gave a talk last night at Harvard Law School in connection with the Supreme Court Foreword. Below is an *outline* of points I made. It is *not* text of my talk; I spoke extemporaneously & merely used the outline as something to think about as I thought about what to say in afternoon. (Maybe I'll try to remember what I said--was not nearly so dense as this-- & write it down, but I doubt it!) "Plata's Republic" is play on case Brown v. Plata in which Scalia's dissent looks motivated reasoning in the eye & proclaims it the truth of the role of empirical claims in democratic policy deliberations (I think the most surprising thing I've ever seen in U.S. Reports).
1. My basic claim is that political conflict over the neutrality of the Supreme Court is generated by psychological dynamics unrelated to whether the Justices are genuinely partisan or whether genuine neutrality is possible. That is, such conflict can be fully explained even assuming that neutrality is meaningful and that the Court is an acceptably neutral decisionmaker. If such conflict is undesirable—as I submit it is—then we must perfect our understanding of nature of these dynamics and of how to control them.
2. We can make sense of these dynamics by considering political conflict over policy-relevant science. Valid science does not publicly certify itself: because citizens are not in a position to reproduce scientific findings on their own, they must necessarily rely on social cues to certify for them what insights have been genuinely established through the use of valid scientific means. As a result of motivated reasoning, diverse groups of citizens will often construe those cues in opposing ways. When that happens, there will be political conflict over science notwithstanding its validity and notwithstanding the political impartiality and good faith of scientists. The existence of such conflict, moreover, will impede adoption of policies that effectively promote ends—including public health, national security, and economic propserity—that diverse citizens agree are the appropriate objects of law.
3. The dynamics that generate political conflict over the Supreme Court’s constituitional decisionmaking are exactly the same ones that generate political conflict over policy-relevant science. Just as they cannot verify the validity of science on their own, so citizens cannot verify the neutrality of constitutional decisionmaking on their own; they must rely on social cues to certify the validity of such decisionmaking. In this context, too, motivated reasoning will often drive citizens of diverse values to diverge in their assessments of what those cues mean. Politically diverese citizens will disagree about the neutrality of constitutional decisionmaking in such circumstances despite the impartial application of valid doctrinal rules for enforcing the state’s obligation to be neutral in the manner that citizens of diverse values agree it should be. Such disagreement, moreover, will itself vititiate the value of the impartial application of those doctrines insofar as the benefit of neutrality consists largely in public confidence that the law is not imposing on them obligations incompatible with respect for the freedom of diverse citizens to pursue happiness on terms of their own choosing.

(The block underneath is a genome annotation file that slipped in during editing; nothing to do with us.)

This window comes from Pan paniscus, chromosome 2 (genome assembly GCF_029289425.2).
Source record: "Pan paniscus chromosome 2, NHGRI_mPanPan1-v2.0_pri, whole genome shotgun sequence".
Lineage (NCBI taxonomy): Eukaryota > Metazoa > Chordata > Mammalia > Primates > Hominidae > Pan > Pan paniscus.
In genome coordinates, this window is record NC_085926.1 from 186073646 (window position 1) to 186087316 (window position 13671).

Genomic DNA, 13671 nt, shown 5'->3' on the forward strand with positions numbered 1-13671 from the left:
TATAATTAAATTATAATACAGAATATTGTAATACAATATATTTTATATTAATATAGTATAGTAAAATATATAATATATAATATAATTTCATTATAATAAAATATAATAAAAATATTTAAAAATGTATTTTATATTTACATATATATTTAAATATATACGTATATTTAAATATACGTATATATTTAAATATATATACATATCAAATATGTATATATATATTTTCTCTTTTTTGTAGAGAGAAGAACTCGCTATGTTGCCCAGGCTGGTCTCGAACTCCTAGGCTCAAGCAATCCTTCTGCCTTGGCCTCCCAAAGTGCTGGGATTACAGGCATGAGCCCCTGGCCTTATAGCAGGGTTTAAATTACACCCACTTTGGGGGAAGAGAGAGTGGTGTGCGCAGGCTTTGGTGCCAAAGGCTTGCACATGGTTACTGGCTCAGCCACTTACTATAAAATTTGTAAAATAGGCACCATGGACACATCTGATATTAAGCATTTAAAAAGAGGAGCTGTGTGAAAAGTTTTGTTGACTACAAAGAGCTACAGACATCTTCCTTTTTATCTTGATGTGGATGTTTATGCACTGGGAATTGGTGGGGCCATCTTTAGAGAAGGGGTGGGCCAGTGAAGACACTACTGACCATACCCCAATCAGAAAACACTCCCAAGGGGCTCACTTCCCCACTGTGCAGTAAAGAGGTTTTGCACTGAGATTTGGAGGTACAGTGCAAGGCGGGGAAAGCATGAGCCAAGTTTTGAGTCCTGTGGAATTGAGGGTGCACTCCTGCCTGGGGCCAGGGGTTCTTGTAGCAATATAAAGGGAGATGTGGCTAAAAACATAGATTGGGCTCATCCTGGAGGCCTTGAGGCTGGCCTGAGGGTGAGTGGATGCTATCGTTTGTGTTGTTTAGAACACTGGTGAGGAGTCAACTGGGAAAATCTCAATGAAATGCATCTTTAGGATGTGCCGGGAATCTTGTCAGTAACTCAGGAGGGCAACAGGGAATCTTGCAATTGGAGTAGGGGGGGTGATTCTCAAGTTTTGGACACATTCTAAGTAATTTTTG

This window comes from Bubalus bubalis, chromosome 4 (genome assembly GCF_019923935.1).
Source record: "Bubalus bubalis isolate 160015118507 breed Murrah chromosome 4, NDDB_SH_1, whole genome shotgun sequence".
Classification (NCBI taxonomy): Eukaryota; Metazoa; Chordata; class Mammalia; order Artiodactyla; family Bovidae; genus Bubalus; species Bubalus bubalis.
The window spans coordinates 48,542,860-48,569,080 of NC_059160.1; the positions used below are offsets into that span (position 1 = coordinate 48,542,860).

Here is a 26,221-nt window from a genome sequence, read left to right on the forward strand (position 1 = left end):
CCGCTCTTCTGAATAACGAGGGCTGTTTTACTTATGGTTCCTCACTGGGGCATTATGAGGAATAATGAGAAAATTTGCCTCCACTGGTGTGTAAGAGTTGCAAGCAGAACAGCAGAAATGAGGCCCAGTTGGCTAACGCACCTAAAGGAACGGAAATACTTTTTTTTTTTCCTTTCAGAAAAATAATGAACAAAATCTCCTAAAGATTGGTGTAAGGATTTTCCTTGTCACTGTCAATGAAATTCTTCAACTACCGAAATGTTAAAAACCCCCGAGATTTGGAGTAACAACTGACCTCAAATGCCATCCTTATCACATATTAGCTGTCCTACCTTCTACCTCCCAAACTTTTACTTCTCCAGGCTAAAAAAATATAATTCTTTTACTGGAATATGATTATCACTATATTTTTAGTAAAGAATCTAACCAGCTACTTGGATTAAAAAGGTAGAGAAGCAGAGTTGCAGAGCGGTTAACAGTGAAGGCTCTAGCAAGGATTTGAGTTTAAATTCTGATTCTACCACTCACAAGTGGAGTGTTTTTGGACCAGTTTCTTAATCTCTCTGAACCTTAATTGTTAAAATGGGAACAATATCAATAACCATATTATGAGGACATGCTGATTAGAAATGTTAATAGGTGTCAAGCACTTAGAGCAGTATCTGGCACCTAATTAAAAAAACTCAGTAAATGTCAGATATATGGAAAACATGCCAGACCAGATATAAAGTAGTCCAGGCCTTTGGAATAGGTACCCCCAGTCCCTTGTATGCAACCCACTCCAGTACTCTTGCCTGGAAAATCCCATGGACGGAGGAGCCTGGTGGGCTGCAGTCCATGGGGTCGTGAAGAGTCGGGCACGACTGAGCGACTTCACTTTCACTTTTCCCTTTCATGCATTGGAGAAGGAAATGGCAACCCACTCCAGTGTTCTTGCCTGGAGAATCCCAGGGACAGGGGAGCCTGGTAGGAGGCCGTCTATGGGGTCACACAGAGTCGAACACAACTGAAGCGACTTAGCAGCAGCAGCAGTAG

4. Both of these problems—political conflict over policy-relevant science and political conflict over constitutional law—reflect communication deficits. The impediment that political conflict poses to the adoption of informed policies is the price we pay for failing to recognize that d oing valid science and communicating the validity of science are entirely different things. Likewise, some portion of the toll that political conflict over Supreme Court neutrality exacts from our experience of liberty—likely a very large portion of it—reflects our failure to recognize that doing netural decisionmaking and communicating it are entirely different things too. How to shield public policy deliberations from the recurring influences—accidental and strategic—that trigger culturally motivated reasoning with respect to both policy-relevant science and constitutional neutrality are both matters that admit of and demand scientific investigation in their own rights.
5. Developing these sciences—fixing the communication failures of Plata’s Republic—is a mission that lawyers, and the institutions that train them, are ideally situtated to address. It is a central part of the lawyer’s craft to match the content of information with the cultural cues (the social meanings) that enable its comprehension and that vouch for its credibility. Our experience with and sensitivity to this dimension of effective communication can thus help to remedy the sad and costly inattention to it reflected in public policy discourse. Moreover, because a training in law always has been and continues to be a form of preparation for the exercise of significant civic responsibility—we educate Presidents, after all, as well as Supreme Court Justices and Supreme Court advocates—it is perfectly natural that law schools should play a role in perfecting the science of science communication. It is all the more obvious that they are the natural location to address the judiciary’s own peculiar and ironic neglect of the fit between its professional conventions for doing neutral law and the cues that communicate constitutional neutrality. Not only are we ideally positioned to promote scientific inquiry into what effective neutrality communication demands; we are uniquely empowered and responsible for implementing what such investigation can teach us through the self-conscious and enlightened cultivation of our profession’s norms.